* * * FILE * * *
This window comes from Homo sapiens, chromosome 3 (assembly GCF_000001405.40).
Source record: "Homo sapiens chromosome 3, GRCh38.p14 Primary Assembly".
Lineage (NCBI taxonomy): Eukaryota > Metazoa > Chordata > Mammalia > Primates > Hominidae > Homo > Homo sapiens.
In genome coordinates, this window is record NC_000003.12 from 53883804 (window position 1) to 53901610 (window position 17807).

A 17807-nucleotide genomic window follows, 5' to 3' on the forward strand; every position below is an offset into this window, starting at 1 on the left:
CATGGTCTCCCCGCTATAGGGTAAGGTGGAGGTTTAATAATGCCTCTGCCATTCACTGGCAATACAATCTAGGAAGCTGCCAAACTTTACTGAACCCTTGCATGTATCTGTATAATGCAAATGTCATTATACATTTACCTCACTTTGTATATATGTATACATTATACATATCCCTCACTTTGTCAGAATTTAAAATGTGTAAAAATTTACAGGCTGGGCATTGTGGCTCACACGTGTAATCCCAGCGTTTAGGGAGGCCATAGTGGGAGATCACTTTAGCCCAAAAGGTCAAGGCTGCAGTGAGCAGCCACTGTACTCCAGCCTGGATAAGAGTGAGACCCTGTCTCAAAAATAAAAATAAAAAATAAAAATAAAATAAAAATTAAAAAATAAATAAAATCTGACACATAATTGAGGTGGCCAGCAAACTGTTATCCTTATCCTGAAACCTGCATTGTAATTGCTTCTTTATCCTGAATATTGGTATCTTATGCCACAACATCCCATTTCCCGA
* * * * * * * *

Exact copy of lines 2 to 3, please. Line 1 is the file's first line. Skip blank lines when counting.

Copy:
Source record: "Homo sapiens chromosome 3, GRCh38.p14 Primary Assembly".
Lineage (NCBI taxonomy): Eukaryota > Metazoa > Chordata > Mammalia > Primates > Hominidae > Homo > Homo sapiens.